Drogues (like a miniature parachute) merely add straight-out drag. That kills angle of attack by lifting the kite's tail end, which throws it out of balance, reduces lift, and makes it behave badly in certain everyday in-flight situations.
Plain streamers are mainly decorative. Some kites need streamers to compensate for bad design, or poor construction, or both. Since they're light in weight, they're most effective as true tails on small kites only.
A proper tail has steadying drag, but also a certain heft, so it pulls downward as well as out, which not only doesn't disturb the kite's balance, it can actually enhance it. Tails have bits of cloth at intervals or, like these, are fully fringed over their full length. The fringe stops whipping, helping the wind to both steady and lift the tail. The tail keeps the kite steady in breezy conditions without much loss of efficiency.
This type of tail won't snag on kite lines, avoiding tangles. The kite's handling will be different, but not in a negative way - it will easier to manage in breezier conditions.
R7C Carbon Explorer 102.64in/2.67m span | for light to breezy conditions on 80-100lb line (the R8's span was 106.5 inches)
|Do not exceed 14mph|
|price:||£168.00 (£140.00 ex VAT)|
The prototype is still being flown as is (sometimes with lightweight frames), with detail additions and changes being incorporated into each R7 we make as time goes on.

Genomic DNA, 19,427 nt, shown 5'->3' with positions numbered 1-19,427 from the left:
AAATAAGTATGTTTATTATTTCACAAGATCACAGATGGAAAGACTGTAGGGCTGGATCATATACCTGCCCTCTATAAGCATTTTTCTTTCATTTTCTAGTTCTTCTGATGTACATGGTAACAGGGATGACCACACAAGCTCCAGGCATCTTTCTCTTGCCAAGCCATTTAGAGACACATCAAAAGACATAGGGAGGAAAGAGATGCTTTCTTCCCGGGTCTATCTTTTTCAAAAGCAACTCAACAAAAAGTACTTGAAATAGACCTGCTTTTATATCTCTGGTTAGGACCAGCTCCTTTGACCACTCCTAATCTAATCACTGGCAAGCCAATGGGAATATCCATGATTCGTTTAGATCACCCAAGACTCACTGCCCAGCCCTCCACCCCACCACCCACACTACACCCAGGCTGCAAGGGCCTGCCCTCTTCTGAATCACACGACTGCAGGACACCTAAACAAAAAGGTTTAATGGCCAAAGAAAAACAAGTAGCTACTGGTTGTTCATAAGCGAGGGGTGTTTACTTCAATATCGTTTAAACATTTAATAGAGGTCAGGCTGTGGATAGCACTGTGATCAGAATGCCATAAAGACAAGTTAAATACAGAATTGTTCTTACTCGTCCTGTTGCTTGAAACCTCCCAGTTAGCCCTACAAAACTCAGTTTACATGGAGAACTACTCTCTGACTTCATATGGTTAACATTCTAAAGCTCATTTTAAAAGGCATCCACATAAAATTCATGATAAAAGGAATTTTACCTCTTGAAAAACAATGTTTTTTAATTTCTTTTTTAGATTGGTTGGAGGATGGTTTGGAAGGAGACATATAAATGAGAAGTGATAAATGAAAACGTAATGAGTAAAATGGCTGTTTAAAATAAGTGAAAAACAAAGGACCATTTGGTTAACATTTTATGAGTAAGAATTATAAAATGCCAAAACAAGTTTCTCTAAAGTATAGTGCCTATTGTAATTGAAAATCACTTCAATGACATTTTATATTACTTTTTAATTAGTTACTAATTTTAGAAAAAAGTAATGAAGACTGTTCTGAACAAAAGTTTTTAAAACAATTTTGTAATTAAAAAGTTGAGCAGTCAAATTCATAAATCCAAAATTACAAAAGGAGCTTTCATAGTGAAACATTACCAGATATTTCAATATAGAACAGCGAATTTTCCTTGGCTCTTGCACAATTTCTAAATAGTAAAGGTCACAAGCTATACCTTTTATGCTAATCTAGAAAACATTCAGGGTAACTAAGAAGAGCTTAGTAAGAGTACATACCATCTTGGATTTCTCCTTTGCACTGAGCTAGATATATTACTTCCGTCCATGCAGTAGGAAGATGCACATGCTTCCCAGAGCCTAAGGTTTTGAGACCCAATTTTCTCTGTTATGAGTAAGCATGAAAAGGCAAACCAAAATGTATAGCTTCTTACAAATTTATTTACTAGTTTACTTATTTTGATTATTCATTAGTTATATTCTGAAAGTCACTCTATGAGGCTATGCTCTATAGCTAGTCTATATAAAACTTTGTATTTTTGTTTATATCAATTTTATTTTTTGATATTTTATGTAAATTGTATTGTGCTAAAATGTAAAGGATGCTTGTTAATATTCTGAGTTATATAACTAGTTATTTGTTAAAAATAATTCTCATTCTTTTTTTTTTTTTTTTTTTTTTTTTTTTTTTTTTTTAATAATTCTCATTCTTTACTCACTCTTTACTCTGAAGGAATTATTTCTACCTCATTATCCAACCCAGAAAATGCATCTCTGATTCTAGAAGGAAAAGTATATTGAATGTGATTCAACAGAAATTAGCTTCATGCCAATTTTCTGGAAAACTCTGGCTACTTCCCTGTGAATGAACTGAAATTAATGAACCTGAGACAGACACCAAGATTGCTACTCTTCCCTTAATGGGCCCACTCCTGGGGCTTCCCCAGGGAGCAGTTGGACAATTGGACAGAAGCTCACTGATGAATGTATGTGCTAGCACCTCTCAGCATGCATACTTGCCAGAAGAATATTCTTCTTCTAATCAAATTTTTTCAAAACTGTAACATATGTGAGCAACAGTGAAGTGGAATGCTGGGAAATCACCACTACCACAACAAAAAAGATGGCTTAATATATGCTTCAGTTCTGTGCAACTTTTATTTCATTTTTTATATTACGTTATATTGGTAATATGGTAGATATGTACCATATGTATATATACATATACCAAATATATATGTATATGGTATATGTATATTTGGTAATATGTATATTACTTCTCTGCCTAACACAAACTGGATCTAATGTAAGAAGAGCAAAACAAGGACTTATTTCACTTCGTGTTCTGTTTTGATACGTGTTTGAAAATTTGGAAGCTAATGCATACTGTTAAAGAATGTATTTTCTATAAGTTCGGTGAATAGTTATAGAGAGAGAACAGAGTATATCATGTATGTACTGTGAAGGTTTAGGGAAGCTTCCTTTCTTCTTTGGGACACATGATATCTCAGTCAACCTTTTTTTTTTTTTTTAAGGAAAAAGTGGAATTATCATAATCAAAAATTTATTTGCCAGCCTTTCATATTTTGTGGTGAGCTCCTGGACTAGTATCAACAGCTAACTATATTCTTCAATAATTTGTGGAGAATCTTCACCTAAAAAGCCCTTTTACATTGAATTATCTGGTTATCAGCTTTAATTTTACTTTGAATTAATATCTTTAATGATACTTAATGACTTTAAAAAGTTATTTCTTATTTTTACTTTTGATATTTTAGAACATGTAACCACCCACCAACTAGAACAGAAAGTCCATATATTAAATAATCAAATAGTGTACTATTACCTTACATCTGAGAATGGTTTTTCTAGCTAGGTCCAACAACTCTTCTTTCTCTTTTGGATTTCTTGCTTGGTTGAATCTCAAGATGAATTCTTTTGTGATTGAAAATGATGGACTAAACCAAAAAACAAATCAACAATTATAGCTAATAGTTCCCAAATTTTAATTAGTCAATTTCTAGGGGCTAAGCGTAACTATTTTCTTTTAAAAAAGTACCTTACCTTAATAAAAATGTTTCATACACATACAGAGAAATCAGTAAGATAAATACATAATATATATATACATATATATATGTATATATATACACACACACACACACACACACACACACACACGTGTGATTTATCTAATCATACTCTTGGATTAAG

|Orders for the larger kites below this line are limited to one larger kite per order|
Clipper S | solid color version
|Do not exceed 8mph|
|price: £250.00 (£208.33 ex VAT)|
|-add £40.00 (£33.33 ex. VAT) for Icarex PC40 Dacron in natural (undyed) color, only, with a graph paper grid in black. Stock limited. It weighs 40 grams/m² — halfway between our old Seaspeed SS060 and AirX700n. Has the frame of a standard Clipper.|
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Please note: These kites are serious flying machines for enthusiasts. They are not toys.
They are not built for "industrial" levels of use. They are light wind kites made from top quality fabrics studiously reinforced for a good service life - in the air.
They are by their very nature delicate structures. They are not indestructable, though they can, nevertheless, last a long time with proper care and no abuse.
They must never:
· be flown in too much wind; crashed heavily or repeatedly; dragged along rough ground or across structures, or through prickly brush, brambles, cactus, or trees; run over, stepped on, or used as crowbars.
How long a kite lasts is entirely the flyer's responsibility.